The majority of seabird-nesting colonies in the main Hawaiian Islands are located on the offshore islands, islets and rocks. One of those, Moku Manu (Bird Island), is three-quarters of a mile off Mōkapu Peninsula. The island is actually of two parts; the main western one is about 18 acres in extent and the smaller outer part is about three acres. It has a relatively flat top, averaging about 165 feet in height but running up to 202 feet. The cliffs of Moku Manu drop directly into the sea around more than half of the island.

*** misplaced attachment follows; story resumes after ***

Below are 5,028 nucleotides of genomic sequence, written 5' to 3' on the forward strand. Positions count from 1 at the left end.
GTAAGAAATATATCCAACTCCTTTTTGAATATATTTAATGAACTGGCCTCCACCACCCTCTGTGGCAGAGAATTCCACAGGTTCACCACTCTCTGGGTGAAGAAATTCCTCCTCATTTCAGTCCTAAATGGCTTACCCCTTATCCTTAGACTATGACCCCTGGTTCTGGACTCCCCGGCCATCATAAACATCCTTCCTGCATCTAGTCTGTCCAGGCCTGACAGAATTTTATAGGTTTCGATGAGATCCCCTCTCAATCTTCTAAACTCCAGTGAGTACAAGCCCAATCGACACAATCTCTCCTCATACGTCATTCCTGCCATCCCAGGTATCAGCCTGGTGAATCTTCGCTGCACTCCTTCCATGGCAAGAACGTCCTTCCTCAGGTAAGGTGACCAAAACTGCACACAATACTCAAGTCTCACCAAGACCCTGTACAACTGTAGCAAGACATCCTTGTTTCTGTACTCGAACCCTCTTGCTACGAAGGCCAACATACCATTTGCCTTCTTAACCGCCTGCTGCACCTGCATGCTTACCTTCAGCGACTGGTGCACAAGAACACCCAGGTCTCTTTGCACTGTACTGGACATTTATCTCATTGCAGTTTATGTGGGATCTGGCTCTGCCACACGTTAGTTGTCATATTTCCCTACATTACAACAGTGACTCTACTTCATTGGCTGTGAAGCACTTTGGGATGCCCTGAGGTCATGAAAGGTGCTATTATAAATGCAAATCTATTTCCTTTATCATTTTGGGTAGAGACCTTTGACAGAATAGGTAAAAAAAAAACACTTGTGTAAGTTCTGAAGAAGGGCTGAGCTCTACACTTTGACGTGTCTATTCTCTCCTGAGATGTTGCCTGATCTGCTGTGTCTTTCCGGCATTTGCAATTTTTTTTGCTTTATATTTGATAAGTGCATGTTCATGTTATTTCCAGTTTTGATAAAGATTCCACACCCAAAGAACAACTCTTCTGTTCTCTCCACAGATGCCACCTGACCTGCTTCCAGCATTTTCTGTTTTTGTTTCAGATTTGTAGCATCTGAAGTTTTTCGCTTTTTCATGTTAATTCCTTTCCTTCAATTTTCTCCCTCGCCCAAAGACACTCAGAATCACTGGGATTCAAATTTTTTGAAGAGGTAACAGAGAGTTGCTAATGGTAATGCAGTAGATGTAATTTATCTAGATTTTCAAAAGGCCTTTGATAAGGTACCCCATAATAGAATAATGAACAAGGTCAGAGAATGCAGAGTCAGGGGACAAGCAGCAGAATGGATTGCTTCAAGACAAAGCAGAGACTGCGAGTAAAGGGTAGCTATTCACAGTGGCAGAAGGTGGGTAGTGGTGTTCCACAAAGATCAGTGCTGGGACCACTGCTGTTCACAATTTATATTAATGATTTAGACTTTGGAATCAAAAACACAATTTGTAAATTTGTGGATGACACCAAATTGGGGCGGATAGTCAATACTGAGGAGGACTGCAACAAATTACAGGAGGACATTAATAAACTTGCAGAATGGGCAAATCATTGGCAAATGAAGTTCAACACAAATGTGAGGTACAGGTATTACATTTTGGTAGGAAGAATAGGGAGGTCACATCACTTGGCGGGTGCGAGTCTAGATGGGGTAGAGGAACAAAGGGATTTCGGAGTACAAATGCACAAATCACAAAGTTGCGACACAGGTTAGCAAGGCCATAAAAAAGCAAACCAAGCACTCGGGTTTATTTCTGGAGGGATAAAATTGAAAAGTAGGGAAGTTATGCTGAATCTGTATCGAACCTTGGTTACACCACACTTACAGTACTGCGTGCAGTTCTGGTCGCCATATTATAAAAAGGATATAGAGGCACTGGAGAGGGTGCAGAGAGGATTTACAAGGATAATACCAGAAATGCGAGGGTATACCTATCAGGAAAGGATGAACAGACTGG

It’s aptly named; it has the most diverse and one of the densest seabird colonies in the Main Hawaiian Islands. It is home to Uʻau Kani or Wedged-Tailed Shearwater, Noio or Black Noddy, Noio kōhā or Brown Noddy, ʻOu or Bulwer’s Petrel, Koaʻe ʻula or Red-tailed Tropicbird, ‘Ewa ʻEwa or Sooty Tern, ʻIwa or Great Frigatebird, Christmas Shearwater, Pākalakala or Grey-backed Tern, ʻā or Masked Booby, ʻā or Brown Booby, ʻā or Red-footed Boobies and various common shorebird species. The state designated it the Moku Manu State Wildlife Sanctuary.